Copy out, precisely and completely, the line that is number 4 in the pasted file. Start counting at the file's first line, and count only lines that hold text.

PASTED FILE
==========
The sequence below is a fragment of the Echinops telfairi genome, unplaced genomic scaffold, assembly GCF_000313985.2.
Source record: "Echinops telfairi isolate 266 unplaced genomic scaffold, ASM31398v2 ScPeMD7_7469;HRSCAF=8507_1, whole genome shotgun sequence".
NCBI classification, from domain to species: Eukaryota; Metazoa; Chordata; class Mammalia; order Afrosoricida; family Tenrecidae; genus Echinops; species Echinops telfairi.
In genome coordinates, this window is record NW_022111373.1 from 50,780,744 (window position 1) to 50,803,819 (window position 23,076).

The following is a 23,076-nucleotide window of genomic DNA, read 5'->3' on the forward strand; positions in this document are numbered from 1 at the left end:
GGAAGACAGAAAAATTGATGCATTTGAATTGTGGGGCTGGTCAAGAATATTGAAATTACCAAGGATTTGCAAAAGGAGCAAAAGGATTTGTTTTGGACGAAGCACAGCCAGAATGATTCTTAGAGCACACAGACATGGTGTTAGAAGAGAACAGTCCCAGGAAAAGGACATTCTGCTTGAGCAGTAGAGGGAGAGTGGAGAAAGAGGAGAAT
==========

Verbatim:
In genome coordinates, this window is record NW_022111373.1 from 50,780,744 (window position 1) to 50,803,819 (window position 23,076).